17 February 2016
Twice daily Andy Lockey makes the trip around one of the WA Wheatbelt’s oldest tourist destinations, Granite Way.
But the feral animal trapper of more than 30 years isn’t stopping to admire the striking slabs of granite that stand out from the surrounding farmland.
He’s checking his 150 or so feral animal cage traps scattered at the bottom of each rocky formation, as part of a new program targeting native animal’s enemy number one.
Feral cats have contributed to the extinction of several mammals and ground dwelling birds and threaten the survival of more than 120 native species in Australia.
When the stomach contents of one feral cat were examined near Roxby Downs in South Australia, conservation group Ecological Horizons found 29 native dragons, three skinks, one mouse and one zebra finch.
The Australian government has already declared war on the feral animal with a target of 2 million feral cats culled by 2020.
“We check the traps first thing in the morning, then late in the afternoon,” Andy Lockey said.
“By keeping the bait fresh, we stand a much better chance and we’re using everything from rabbit to fish, to see what works best.
“In the five months since this program began, we’ve removed more than 64 feral cats and 66 foxes, but there are plenty more out there, as we are only working around the base of each rock.”
Andy Lockey said the project was different to other culling efforts because it engaged landholders in the hope they would take over maintenance of the gains made so far when government funding ran out.
The Coordinated Predator Control project was currently funded by both the State and Australian governments and coordinated by natural resource management group Wheatbelt NRM.
The success of the program has already attracted national attention, with the country’s first appointed Threatened Species Commissioner travelling from Canberra to north of Kellerberrin to visit the site.
Gregory Andrews was so impressed with the work being done he wanted to see it first hand.
He visited the property of John and Natalie Hammond, found at the foot of Mt Stirling.
The couple’s two sons Hudson and Harrison have been actively helping to keep the feral cat numbers down, through the use of a cage trap.
“Each night a feral cat can consume a minimum three to four native animals, which means each year they’re responsible for the destruction of more than a thousand,” Gregory Andrews said.
“These boys have trapped at least three cats, which means they have helped protect more than 3000 native insects and animals in their own backyard.”
Wheatbelt NRM’s program manager for biodiversity Rowan Hegglun said the project had come about because of the need to protect the vulnerable Black-flanked rock-wallabies.
“We know these wallabies live on Mt Caroline, Gundaring and Sales Rocks,” Rowan Hegglun said.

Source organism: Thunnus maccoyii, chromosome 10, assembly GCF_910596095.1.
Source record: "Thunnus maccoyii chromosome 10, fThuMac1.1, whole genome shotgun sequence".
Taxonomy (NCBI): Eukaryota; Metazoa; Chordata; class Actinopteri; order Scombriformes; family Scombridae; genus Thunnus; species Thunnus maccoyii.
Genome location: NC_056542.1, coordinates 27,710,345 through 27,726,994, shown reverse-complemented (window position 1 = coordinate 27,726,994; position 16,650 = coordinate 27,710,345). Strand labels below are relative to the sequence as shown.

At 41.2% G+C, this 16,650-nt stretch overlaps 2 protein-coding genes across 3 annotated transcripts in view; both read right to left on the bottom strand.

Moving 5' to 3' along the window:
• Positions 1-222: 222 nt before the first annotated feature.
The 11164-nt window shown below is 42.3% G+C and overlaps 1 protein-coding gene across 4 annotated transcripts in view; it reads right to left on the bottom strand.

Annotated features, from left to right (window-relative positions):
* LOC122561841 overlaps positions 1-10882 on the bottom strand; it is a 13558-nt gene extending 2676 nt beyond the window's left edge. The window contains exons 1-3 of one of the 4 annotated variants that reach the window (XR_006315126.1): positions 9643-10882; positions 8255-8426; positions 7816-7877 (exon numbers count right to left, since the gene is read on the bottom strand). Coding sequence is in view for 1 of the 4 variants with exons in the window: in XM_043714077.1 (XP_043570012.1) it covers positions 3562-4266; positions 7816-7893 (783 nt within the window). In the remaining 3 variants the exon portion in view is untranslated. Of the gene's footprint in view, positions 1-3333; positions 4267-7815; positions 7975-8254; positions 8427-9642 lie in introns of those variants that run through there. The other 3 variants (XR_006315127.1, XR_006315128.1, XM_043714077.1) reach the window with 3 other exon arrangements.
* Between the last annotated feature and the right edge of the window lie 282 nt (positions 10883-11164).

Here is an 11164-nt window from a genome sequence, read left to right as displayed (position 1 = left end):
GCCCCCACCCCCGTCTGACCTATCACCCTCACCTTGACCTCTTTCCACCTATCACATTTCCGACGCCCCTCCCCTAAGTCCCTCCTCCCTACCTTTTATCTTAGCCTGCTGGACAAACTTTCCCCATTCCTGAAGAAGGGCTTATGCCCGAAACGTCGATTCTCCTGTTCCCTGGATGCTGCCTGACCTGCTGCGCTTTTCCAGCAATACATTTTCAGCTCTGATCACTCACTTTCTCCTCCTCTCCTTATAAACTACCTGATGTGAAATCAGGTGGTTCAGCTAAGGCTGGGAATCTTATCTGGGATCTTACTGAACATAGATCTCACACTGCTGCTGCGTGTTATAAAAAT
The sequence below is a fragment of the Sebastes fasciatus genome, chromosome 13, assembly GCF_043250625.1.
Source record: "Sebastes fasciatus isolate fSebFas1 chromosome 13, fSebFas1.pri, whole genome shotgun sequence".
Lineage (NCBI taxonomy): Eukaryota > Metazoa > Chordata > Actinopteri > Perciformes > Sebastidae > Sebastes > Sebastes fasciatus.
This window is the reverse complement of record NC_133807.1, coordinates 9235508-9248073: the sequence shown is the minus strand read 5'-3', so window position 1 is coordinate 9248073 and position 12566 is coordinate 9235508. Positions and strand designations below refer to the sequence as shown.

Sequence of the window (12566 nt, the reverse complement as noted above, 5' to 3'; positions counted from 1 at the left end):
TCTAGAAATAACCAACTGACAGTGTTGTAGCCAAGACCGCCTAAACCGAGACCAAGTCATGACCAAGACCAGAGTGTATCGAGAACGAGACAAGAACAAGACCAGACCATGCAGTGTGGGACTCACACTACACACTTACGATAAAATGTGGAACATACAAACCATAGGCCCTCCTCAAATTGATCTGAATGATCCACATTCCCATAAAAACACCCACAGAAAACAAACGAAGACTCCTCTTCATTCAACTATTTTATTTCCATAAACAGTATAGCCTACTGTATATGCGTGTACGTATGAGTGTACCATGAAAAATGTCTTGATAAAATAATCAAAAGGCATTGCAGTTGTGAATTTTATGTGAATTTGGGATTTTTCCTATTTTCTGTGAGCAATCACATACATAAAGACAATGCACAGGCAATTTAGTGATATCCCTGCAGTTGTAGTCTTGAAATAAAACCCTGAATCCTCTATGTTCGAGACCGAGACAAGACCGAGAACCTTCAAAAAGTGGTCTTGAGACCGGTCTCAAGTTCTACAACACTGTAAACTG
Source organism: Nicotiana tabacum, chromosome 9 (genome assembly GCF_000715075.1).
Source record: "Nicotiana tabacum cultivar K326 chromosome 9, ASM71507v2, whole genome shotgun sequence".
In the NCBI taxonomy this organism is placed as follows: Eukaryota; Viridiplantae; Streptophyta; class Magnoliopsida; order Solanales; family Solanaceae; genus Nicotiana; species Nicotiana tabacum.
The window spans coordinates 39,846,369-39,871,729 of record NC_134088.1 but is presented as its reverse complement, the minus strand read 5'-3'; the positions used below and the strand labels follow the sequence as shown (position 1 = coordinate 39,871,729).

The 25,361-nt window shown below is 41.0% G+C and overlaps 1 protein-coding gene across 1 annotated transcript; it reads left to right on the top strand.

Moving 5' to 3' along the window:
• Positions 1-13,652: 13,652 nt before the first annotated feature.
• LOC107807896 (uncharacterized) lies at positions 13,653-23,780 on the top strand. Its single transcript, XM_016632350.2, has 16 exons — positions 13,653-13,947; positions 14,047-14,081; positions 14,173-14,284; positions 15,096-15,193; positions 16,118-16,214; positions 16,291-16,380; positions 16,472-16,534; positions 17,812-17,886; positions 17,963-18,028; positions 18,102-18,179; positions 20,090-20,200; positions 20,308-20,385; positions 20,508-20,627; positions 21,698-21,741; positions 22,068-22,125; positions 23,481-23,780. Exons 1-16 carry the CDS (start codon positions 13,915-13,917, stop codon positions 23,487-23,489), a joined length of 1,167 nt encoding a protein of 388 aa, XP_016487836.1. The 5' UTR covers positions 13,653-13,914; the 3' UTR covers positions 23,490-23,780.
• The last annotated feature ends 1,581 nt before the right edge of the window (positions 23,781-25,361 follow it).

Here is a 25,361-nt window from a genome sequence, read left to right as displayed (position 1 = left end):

“There are only seven known populations left in the WA Wheatbelt and we know they’re not thriving, so we’re trying to address one of the likely threats.
“Addressing the rabbit population is one strategy, as they are likely to be providing a food source for one of the likely culprits, which are the cats.
Rowan Hegglun said there was a small window of opportunity to catch the cats before more feed became available.
“This is usually during late winter and early spring,” he said.
“Once native reptiles become active the cats are less and less attracted to the baits and we need to be more innovative to a make a capture.”
The project has captured the attention of Murdoch University, which is collecting frozen carcasses to analyse gut content.
Dr Peter Adams from the School of Veterinary and Life Sciences was part of the research and said by examining the digestive system, it was possible to measure how much damage feral cats were doing.
“We’re keen to investigate which species is responsible for predating rock wallabies,” Dr Adams said.
“We want to find out if it is foxes or cats, and if it is cats, whether it is all of them or only a few ‘super-killers’ and if they only hunt the wallabies at particular times, such as when they have pouch young or young at foot.
“We know feral cats are big consumers of native birds and marsupials as well as reptiles and invertebrates.
“By gathering this information we can work out when and where the cats are impacting on the rock wallabies, which will help to improve control strategies.”
Rowan Hegglun said the focus on trying to manage feral cats around the granite belt was a benchmark program.
“We’re trying to get landowners involved as much as possible, so we’ve given them traps they are responsible for setting and clearing,” Rowan Hegglun said.
“Eventually we will have to phase out full time professional trappers from this program, so we don’t want to see all this work go to waste.
“The plan has always been to undertake intensive management and provide an initial knockdown, which will then reduce the effort required to maintain effective management.”
About seven landholders have been involved in the trapping program, including the Hammond family.
“We think the impact has been huge, just based on our own sightings and hearing about the drop in livestock deaths,” Natalie Hammond said.
“We will definitely continue to trap, and while we don’t have the resources to do it on such a large scale, we can see what we are doing is making a difference.”
Wheatbelt NRM’s Rowan Hegglun said current funding for the project would finish at the end of this year.
“We’re looking to extend the project through other funding sources, but for now we know the program is benefitting the rock-wallabies as they are starting to come down from the rocks,” he said.
“In the absence of predators we believe the wallabies are becoming more comfortable and Andy’s team is regularly seeing up to five wallabies at one site, more than the three the landholder used to occasionally see.”